"The Army is at war and America is at Walmart." Over the past decade America's long war in both Iraq and Afghanistan has produced a gap of misunderstanding between those who serve in the military and the larger public. It's not that Americans don't like the military - they love it! They just don't have a clue who's in it, what one does, what it costs them, or costs those that join it. Military service has become something other people do. Members of the military, in turn perceive themselves as having little in common with the rest of the country. They are “different” from the civilian population and consider themselves “better”. The result is an increasing mutual incomprehension in civil military affairs that has been labeled a perfect storm. The Civilian-Military Divide: Bridging the Gap, the third program in a series on officer training at universities in Canada, the UK and the USA, explores the clash of cultures that lies behind this important civil military crisis. Opening in 1968 with protests over the Vietnam War and the ejection of the ROTC program from Columbia University the film moves to contemporary stories of those who live on either side of the gap as well as those caught in the middle. The solutions these stories offer inform us of the moral, strategic and personal reasons we are all part of the civil military debate and why our national security and success as a nation will be threatened unless we work to close the gap in the civil military divide.
The civilian military gap in American society has taken on an edge recently, driven by the lack of sacrifice of either blood or treasure demanded of the rest of us. "Service in the military, no matter how laudable, has become something for other people to do", said former defence secretary Robert Gates.
This thought was rephrased by Admiral Mike Mullen, then Chairman of the Joint Chiefs of Staff, in his address to the 2011 Graduating Class of the United States Military Academy at West Point:
“Even those that do not support the Wars, support the troops. But I fear they do not know us. I fear they do not comprehend the full weight of the burden we carry or the price we pay when we return from battle.”
In 1968, riots at Columbia University removed the ROTC program from campus and became a defining moment in the cultural divide between the military and civilians. While the general opposition to the Vietnam War was a major factor in the withdrawal of ROTC at Columbia and other institutions there were also faculty demands that the ROTC conform to normal academic standards. A faculty committee at the time recommended that the arrangements with the Department of Defense be renegotiated to make ROTC consistent with those standards.
The Department of Defence could not accept these requirements in 1969-70 but today they govern the ROTC's relationship with universities.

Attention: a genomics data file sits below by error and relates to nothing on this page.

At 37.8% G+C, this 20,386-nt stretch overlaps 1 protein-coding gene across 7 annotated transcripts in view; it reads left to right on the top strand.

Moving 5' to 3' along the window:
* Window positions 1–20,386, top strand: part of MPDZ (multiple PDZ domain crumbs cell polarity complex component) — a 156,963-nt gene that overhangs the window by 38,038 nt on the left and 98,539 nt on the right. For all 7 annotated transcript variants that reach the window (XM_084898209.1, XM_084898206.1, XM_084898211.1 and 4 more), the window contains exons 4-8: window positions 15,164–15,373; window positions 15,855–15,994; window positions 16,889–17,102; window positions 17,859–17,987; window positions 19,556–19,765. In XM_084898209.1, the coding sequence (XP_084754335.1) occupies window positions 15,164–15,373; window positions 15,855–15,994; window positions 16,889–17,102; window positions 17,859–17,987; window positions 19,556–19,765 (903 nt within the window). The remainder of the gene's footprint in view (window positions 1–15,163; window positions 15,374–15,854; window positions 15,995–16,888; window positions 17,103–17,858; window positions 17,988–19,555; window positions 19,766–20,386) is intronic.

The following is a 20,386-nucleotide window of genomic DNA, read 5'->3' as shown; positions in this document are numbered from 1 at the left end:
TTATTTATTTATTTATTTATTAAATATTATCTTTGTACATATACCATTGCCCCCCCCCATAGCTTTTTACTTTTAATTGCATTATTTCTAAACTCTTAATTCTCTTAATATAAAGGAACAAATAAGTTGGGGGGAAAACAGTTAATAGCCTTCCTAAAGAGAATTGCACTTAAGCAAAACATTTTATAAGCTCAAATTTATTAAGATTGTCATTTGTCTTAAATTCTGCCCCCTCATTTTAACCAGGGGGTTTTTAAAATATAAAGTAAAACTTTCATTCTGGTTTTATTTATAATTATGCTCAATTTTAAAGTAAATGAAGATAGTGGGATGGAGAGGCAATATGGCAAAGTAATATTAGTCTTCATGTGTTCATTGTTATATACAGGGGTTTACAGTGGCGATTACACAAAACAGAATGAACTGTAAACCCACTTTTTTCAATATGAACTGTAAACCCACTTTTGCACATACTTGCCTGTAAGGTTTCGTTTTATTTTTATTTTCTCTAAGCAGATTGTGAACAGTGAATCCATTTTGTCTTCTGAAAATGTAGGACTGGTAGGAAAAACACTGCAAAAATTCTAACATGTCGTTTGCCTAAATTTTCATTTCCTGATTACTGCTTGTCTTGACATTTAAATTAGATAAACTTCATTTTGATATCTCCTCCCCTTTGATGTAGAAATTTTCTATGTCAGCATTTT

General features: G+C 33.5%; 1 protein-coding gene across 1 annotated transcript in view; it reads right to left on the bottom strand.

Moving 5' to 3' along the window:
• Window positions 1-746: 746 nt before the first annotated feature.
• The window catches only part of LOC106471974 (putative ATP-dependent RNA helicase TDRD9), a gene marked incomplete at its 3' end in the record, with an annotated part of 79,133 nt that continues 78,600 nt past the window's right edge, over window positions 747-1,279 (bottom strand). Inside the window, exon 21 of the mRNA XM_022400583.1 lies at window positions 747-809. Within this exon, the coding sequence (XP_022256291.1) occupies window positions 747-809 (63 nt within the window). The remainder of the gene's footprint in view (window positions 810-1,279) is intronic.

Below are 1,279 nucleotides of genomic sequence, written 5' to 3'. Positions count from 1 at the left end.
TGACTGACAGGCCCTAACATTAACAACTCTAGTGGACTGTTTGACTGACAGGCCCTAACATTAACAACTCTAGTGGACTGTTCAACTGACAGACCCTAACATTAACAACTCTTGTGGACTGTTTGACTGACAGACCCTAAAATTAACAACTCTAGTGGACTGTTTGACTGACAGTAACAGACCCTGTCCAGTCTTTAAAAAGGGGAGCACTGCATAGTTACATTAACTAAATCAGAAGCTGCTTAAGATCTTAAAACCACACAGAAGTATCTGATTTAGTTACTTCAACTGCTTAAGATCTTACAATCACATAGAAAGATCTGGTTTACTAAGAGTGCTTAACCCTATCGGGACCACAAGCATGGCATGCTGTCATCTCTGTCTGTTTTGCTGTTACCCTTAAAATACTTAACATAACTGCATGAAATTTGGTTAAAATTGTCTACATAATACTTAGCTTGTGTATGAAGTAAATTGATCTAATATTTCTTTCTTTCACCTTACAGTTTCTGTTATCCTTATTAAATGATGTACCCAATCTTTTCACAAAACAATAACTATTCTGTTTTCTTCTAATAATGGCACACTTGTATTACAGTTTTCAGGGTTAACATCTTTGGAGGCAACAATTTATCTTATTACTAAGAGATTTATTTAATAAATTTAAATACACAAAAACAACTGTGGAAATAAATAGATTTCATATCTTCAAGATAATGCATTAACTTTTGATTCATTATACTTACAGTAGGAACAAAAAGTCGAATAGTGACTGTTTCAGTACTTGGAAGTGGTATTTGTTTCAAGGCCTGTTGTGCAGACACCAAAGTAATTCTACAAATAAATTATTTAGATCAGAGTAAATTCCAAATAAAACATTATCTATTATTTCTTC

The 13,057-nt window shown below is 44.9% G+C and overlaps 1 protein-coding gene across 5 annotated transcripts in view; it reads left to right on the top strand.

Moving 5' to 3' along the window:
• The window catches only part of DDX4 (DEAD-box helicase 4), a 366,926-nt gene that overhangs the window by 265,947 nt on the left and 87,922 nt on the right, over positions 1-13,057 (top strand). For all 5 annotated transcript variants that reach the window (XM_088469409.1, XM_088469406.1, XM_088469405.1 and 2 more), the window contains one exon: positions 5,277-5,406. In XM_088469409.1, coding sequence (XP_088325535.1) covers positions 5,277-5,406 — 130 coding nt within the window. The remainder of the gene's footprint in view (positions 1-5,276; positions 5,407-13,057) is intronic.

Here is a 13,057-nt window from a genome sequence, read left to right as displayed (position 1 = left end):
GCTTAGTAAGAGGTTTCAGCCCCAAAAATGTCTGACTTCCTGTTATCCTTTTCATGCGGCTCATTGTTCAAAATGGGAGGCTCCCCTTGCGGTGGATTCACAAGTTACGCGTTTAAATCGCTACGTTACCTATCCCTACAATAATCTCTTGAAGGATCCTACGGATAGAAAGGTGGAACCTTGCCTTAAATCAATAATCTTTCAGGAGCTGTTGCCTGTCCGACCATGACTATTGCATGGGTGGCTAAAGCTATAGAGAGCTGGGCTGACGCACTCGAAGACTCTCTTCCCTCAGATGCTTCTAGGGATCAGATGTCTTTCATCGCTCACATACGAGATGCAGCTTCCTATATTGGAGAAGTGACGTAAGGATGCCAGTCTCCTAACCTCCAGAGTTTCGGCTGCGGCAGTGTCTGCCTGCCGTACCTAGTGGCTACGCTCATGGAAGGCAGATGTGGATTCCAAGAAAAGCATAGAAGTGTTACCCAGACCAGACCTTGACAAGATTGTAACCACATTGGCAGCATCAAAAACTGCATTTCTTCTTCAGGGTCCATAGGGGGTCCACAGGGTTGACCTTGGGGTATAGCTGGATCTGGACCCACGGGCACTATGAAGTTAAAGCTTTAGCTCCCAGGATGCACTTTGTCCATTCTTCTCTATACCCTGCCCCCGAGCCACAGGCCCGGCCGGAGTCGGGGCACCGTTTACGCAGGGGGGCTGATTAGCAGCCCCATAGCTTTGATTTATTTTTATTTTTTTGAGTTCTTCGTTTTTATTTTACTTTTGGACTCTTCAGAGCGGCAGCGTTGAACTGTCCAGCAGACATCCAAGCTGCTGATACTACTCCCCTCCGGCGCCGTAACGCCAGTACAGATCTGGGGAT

These changes along with the repeal of Don’t Ask Don’t Tell legislation permitting the service of open homosexuals have cleared the way for the return of ROTC to Columbia and other institutions where it has recently been revived. This gives us the opportunity to review the role the ROTC can play as a catalyst in bridging the civil military gap.
“Bridging the Gap is an excellent film for both civilian and military audiences. It provides critical insight into our national history and culture leading up to the current...(Read more)
“This is a compelling look at a timely challenge… and a valuable teaching tool that should spark the conversations about military service our country needs after a decade-plus...(Read more)
“I’ve had a chance to view “Bridging the Gap” and it’s excellent; it ought to be seen by every American.” - Richard H. Kohn Professor Emeritus of History...(Read more)
“Bridging the Gap provides additional compelling evidence supporting the wisdom of reintroducing Canadian Armed Forces officer training at our Canadian universities.” - Lewis MacKenzie, CM, OOnt, MSC and...(Read more)
Breakout Educational Network is a registered charitable educational organization with two key mandates: 1) To conduct independent research and produce materials that will educate citizens on matters of public policy, and 2) to develop community, television, media and educational outreach projects that disseminates and publicizes its work.
The 7 year project aims to encourage a fuller more complete definition of citizenship by: 1) Assisting communities to re-connect with their Garrisons of Army, Navy and Air Force Reservists interspersed through neighbourhoods and communities coast to coast, and 2) Promoting the emergence of Garrison Community Councils nationwide.
Each year hundreds of students elect to pass through the University Officer Training Corps to receive military training. In For Queen & Country, a Canadian doctor sets out to discover what makes the UOTC the best club on campus! To learn more, click here.